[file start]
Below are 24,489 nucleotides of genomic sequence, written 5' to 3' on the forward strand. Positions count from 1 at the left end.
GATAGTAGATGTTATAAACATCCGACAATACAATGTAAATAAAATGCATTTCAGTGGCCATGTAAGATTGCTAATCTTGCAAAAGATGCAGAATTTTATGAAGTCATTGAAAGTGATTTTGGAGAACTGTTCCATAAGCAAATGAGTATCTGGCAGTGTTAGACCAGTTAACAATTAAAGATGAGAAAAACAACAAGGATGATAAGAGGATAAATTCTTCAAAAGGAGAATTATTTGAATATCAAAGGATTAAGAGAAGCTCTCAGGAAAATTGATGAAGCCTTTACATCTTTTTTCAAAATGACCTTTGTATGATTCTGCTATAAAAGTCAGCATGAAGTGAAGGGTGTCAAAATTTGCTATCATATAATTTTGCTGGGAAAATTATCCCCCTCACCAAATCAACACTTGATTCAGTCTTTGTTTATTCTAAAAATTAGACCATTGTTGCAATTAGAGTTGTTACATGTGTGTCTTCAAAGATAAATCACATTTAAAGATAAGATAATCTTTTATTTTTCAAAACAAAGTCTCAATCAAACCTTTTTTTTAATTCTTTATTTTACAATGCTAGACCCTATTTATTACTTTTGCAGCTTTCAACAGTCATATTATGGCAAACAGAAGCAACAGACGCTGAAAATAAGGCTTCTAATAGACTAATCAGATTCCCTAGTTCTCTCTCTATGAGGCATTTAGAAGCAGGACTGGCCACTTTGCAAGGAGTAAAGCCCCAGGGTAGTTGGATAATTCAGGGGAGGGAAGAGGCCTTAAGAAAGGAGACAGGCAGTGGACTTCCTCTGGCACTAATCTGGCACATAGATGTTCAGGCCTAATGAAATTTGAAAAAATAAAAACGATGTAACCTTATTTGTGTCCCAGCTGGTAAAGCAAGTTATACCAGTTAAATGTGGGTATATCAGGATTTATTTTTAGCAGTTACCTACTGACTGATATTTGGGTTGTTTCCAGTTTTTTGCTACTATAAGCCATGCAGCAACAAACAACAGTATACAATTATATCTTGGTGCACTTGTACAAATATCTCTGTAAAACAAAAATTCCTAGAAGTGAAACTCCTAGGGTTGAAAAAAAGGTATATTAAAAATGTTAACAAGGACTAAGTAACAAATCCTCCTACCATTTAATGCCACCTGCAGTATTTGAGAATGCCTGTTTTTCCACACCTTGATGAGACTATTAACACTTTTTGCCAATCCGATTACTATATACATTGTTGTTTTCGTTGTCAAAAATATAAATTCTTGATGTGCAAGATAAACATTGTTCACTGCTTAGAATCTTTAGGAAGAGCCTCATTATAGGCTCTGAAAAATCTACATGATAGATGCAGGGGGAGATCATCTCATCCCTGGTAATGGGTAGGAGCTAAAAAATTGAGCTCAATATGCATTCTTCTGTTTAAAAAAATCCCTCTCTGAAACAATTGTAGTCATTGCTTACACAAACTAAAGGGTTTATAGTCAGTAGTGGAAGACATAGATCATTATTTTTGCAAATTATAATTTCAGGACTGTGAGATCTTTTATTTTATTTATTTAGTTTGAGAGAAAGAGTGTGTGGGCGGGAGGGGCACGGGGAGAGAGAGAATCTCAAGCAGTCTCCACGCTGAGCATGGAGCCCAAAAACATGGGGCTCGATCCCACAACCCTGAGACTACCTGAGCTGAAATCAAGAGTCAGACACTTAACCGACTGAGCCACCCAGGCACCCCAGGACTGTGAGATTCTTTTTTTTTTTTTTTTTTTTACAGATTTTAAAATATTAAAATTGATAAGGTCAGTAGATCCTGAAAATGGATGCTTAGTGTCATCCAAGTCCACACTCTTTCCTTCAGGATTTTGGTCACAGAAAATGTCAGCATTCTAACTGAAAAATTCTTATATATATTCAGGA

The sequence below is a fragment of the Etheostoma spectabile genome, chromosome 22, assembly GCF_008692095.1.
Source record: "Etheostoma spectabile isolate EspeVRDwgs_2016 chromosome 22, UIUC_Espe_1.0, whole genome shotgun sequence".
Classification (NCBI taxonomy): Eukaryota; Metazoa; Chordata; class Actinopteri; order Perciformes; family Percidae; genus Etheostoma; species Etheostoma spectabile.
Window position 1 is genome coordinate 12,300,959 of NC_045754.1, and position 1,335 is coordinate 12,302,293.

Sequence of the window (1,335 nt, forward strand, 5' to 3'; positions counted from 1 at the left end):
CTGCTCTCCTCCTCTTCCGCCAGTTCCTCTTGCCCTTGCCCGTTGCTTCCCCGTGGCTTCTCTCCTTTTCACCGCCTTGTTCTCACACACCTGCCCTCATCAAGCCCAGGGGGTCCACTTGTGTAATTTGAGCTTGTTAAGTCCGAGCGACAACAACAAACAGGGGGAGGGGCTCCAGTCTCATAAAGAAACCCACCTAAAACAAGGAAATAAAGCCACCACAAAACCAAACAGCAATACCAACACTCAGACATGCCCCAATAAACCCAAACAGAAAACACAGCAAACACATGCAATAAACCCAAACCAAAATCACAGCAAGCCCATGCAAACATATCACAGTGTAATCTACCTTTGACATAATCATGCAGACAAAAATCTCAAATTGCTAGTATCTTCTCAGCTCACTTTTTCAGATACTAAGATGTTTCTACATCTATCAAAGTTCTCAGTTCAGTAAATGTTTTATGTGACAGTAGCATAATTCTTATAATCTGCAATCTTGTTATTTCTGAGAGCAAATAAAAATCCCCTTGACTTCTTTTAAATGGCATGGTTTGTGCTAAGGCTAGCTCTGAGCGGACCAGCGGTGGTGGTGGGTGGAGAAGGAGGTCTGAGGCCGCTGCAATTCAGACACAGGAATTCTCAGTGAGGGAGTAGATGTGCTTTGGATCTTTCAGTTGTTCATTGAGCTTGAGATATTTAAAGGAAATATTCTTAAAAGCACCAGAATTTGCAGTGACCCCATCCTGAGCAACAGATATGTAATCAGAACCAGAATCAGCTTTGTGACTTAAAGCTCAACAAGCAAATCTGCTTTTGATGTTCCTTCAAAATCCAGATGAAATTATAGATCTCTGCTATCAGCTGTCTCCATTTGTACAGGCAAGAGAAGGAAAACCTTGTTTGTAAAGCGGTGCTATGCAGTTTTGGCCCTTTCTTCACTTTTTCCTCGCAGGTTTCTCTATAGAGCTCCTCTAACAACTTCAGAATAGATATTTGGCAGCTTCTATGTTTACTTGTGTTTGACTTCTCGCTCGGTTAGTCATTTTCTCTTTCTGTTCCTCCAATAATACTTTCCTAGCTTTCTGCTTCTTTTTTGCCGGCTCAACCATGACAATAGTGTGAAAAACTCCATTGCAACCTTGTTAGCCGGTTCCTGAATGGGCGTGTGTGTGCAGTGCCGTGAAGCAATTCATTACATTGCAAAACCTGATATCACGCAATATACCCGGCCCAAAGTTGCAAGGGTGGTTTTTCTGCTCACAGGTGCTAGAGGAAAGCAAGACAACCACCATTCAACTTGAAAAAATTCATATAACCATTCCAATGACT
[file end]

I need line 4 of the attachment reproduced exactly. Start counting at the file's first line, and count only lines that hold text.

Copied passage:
Source record: "Etheostoma spectabile isolate EspeVRDwgs_2016 chromosome 22, UIUC_Espe_1.0, whole genome shotgun sequence".